The BSc (Hons) Social Work is a professional and academic qualification that equips students to work generically with a variety of people in a range of settings following registration. The course offers excellent opportunities for gaining key skills and understandings in the social work profession. The programme is also excellent preparation for further research or study.

Career opportunities

On graduation you’ll be eligible to apply to the Health and Care Professionals Council (HCPC) (or Social Work England from December 2019) to register as a social worker, which is a protected title in the UK.

As the course content covers all aspects of social care, you will be able to seek work opportunities in all fields of social care work – from working with children and families to looking after people with mental health or addiction problems.

Entry requirements

In addition to the University's standard entry requirements, you should have:

  • at least one A level (or a minimum of 40 UCAS points from an equivalent Level 3 qualification, eg BTEC Subsidiary/National/BTEC Extended Diploma)
  • English Language and Mathematics GCSE's at grade C/4 or above (or equivalent)
  • enhanced Disclosure and Barring Service (DBS) check

To study a degree at London Met, you must be able to demonstrate proficiency in the English language. If you require a Tier 4 student visa you may need to provide the results of a Secure English Language Test (SELT) such as Academic IELTS. For more information about English qualifications please see our English language requirements.

If you need (or wish) to improve your English before starting your degree, the University offers a Pre-sessional Academic English course to help you build your confidence and reach the level of English you require.

Official use and codes

Approved to run from 2019/20 Specification version 1 Specification status Validated
Original validation date 07 Oct 2019 Last validation date 07 Oct 2019  
Sources of funding HE FUNDING COUNCIL FOR ENGLAND
JACS codes
Route code SOWKFY

Course Structure

Stage 1 Level 03 September start Offered

Code Module title Info Type Credits Location Period Day Time
IF3050 Critical Thinking Core 15 NORTH AUT FRI AM
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IF3058 Reflecting on Self and Society Core 15 NORTH SPR THU PM
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IF3059 Social Issues in Context: Text to Essay Core 15 NORTH SPR THU PM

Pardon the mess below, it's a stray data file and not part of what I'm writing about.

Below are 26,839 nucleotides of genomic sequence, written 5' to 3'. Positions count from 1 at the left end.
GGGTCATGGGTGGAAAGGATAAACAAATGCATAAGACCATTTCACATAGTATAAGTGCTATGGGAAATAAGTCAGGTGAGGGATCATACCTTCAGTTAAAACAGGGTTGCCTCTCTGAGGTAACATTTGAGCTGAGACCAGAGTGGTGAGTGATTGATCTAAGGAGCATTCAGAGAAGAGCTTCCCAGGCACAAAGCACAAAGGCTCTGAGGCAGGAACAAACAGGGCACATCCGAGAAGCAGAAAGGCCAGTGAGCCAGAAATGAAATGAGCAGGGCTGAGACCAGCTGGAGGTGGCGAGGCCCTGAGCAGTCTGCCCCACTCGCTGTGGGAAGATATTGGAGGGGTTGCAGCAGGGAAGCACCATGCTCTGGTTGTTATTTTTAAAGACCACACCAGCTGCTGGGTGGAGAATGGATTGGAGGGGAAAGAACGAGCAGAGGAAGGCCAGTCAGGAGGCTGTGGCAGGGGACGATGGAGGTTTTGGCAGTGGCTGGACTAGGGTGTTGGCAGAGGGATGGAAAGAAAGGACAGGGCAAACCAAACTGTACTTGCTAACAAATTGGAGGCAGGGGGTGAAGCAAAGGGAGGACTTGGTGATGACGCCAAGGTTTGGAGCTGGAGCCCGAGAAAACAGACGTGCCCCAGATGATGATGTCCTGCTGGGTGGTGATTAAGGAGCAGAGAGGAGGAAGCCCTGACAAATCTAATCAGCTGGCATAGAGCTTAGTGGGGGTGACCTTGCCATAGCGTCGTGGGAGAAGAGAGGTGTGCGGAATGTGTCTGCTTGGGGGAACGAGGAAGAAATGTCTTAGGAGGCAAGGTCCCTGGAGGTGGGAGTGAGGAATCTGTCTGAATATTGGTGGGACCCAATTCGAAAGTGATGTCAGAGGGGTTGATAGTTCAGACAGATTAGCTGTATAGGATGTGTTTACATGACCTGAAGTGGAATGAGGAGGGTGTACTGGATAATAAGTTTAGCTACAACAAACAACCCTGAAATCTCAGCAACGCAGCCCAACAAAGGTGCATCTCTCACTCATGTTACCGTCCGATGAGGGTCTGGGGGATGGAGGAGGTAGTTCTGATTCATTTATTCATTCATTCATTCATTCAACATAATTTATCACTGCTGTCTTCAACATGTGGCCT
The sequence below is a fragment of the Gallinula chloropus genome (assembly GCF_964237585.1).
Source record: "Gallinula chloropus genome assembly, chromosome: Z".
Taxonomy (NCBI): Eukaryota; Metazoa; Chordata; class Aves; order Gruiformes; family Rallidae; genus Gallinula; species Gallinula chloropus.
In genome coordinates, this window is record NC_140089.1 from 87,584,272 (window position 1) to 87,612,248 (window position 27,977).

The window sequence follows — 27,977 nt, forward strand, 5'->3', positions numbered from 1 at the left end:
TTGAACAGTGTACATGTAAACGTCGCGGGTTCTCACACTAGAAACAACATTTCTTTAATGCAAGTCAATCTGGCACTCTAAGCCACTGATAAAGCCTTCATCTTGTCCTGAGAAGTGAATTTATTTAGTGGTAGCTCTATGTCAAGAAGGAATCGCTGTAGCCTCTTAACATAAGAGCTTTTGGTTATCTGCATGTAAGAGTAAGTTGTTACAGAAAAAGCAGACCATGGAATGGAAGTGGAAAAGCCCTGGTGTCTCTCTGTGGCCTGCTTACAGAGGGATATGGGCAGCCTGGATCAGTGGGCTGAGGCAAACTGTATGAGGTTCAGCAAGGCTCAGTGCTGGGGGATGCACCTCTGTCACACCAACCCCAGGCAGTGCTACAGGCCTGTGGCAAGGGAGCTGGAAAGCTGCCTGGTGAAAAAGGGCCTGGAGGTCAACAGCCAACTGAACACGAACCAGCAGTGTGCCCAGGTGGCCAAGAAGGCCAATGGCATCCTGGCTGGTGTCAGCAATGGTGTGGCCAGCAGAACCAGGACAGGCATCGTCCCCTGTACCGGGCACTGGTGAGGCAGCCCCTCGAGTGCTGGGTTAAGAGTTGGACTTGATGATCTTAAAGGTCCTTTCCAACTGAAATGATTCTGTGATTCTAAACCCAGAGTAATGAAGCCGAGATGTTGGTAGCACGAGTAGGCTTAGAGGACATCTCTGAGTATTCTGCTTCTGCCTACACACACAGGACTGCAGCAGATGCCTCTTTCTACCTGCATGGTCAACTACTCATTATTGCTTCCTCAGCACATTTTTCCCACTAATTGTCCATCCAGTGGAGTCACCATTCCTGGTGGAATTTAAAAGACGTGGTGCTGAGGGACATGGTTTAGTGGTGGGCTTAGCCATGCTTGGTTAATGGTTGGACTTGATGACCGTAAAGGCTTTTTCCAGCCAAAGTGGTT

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IF3060 Researching Discrimination Core 15 NORTH SPR THU PM
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IF3061 Researching Inequality Core 15 NORTH SUM THU AM
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IF3063 Media, Crime and 'Race' Core 15 NORTH SUM MON AM
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IF3069 Understanding Social Work Core 15 NORTH SPR TUE PM
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IF3073 Interventions for Change Core 15 NORTH SUM WED AM
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Stage 1 Level 03 January start Offered

Code Module title Info Type Credits Location Period Day Time
IF3050 Critical Thinking Core 15 NORTH SPR WED AM
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IF3058 Reflecting on Self and Society Core 15 NORTH SPR THU PM
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IF3059 Social Issues in Context: Text to Essay Core 15 NORTH SPR THU PM
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IF3060 Researching Discrimination Core 15 NORTH SPR THU PM
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IF3061 Researching Inequality Core 15 NORTH SUM THU PM
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IF3063 Media, Crime and 'Race' Core 15 NORTH SUM TUE AM
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IF3069 Understanding Social Work Core 15 NORTH SPR TUE PM
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IF3073 Interventions for Change Core 15 NORTH SUM WED AM
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Stage 2 Level 04 October start Offered

Code Module title Info Type Credits Location Period Day Time
SW4002 Human Growth and Development: A Life Course Per... Core 30 NORTH AUT+SPR TUE AM
SW4006 Communication, Skills and Values in Social Work Core 30 NORTH AUT+SPR THU PM
SW4007 Assessing, Planning and Professional Ethics Core 30 NORTH AUT+SPR MON AM
SW4008 Social Context for Social Work Core 30 NORTH AUT+SPR THU AM

Stage 3 Level 05 September start Offered

Code Module title Info Type Credits Location Period Day Time
SW5050 Law for Social Work Practice Core 15 NORTH AUT MON AM
SW5052 Theoretical Perspectives in Social Work Core 15 NORTH SPR TUE PM
SW5053 Safeguarding Children and Adults Core 15 NORTH SPR TUE AM
SW5056 Inter-Professional Practice Core 15 NORTH AUT MON PM
SW5W02 Social Work Practice Learning 1 Core 60 NORTH AUT+SPR MULT PM

Stage 4 Level 06 September start Offered

Code Module title Info Type Credits Location Period Day Time
SW6053 Effective Social Work Practice with Children an... Core 15 NORTH AUT MON AM
SW6P02 Research Project Core 30 NORTH AUT+SPR MON PM
SW6W00 Social Work Practice Learning 2 Core 75